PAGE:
[Univ of Cambridge] [Dept of Engineering]

Behaviour of pressurised pipes containing dents and gouges

 E.R. Lancaster


Mechanical damage to oil and gas pipelines is considered to be the most serious cause of in-service failures in real pipelines. Damage in the form of combined dents and gouges may be of arbitrary shape and size and has from time to time resulted in failures at very low pressures. Full size experiments on pipes with dents and gouges have identified dent size, gouge size and pipe material fracture toughness as the main factors which influence failure. These tests have however exhibited much scatter.

This experimental study has focused on understanding the problem through small-size testing on model pipes. An experimental model material was selected and pipe dimensions were carefully scaled to ensure that the small-size pipe was an exact model of a real pipeline. Damage was also appropriately scaled but cracks were specifically excluded.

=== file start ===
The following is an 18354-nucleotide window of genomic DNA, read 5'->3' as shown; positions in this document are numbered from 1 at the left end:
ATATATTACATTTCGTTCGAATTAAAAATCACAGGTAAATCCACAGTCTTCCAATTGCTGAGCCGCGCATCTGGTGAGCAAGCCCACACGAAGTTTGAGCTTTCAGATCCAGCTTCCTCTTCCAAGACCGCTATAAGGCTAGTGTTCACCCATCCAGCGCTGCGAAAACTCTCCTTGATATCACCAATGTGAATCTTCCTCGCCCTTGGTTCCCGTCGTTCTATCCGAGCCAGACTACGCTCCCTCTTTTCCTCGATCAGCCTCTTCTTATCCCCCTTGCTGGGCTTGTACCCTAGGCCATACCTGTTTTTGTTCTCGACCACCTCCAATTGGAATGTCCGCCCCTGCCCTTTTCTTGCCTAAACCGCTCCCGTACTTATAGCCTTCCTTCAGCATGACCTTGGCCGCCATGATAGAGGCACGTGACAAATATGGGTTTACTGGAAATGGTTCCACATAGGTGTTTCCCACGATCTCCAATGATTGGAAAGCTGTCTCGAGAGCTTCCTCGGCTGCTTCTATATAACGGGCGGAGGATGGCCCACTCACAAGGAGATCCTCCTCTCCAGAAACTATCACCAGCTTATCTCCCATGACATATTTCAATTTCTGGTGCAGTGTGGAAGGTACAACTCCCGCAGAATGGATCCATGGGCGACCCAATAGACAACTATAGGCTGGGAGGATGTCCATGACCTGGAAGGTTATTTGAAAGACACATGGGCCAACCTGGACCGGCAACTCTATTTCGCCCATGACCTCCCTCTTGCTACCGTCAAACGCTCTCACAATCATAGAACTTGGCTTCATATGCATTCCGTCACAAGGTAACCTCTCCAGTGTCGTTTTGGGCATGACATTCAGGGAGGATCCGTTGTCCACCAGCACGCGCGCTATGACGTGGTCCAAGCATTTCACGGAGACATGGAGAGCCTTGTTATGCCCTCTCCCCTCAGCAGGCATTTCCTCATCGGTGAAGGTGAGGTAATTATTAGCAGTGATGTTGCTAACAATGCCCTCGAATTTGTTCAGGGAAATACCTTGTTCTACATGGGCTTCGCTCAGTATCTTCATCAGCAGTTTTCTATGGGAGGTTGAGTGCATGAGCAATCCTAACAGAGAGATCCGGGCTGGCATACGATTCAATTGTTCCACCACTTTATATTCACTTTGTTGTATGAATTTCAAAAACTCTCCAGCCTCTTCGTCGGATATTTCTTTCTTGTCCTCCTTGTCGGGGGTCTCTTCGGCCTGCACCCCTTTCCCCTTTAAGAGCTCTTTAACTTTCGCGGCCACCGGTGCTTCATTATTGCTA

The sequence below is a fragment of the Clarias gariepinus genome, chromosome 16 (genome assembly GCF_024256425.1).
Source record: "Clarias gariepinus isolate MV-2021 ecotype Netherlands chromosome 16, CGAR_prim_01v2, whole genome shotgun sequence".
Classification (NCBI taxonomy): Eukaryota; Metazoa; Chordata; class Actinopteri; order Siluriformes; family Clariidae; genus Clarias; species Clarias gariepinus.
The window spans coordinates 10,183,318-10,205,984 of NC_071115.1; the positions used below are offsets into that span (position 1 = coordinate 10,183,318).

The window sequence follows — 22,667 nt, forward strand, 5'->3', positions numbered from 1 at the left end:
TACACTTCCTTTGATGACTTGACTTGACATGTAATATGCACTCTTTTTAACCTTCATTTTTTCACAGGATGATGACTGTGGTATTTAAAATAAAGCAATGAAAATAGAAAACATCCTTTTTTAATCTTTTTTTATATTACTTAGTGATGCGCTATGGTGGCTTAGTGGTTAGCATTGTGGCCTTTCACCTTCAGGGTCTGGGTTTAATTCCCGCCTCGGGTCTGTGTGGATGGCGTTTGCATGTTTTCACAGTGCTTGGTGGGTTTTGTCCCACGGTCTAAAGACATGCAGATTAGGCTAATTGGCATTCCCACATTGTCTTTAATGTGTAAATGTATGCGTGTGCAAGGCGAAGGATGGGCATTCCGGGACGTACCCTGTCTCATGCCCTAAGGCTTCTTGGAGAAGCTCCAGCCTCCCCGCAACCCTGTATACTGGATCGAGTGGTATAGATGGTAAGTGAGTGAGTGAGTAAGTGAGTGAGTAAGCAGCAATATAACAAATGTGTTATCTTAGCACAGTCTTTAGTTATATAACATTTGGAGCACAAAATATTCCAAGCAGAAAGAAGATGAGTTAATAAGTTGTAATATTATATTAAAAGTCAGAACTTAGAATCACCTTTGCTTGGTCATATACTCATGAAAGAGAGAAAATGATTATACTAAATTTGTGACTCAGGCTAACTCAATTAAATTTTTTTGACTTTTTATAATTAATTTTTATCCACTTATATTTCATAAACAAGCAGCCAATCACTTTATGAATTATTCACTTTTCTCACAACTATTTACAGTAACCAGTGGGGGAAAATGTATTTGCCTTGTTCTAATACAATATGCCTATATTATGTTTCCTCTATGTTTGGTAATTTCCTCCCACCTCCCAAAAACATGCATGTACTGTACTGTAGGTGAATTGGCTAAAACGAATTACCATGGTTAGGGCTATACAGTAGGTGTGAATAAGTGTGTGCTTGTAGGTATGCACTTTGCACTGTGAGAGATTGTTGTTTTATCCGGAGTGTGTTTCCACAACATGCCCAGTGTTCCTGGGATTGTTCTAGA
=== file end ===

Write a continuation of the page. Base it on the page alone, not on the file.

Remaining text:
Model testing concentrated on 'short dents'. The gouge length, gouge depth, dent depth, gouge position and gouge orientation were varied extensively. A few tests were carried out with dents formed under non-zero pressure. Tests showed that the position of the gouge relative to the dent, and the gouge depth are the most relevant parameters affecting failure pressures. Zones of high straining were identified using photoelasticity and strain gauging. The off-centre and long gouges which failed at low pressures were observed to pass through these regions of high straining. Nonetheless, failures occurred at pressures generally higher than those observed in full-size tests and very little scatter was observed.

From comparison of the full-size and small-size tests, the importance of initial cracks was established. Cracks are now believed to be responsible for the transition from a stable yielding type failure to a fracture dependent type failure in combined dent and gouge defects resulting in low pressure failures.

The Battelle Flow Stress Dependent Model for gouges of infinite length has been shown to be the best method for predicting failure in pipes with short central axial gouges. Model testing, using an equivalent pipeline steel and the correct D/t ratio, is the cheapest known method of determining burst pressures and understanding the behaviour of pipes containing dents and gouges.

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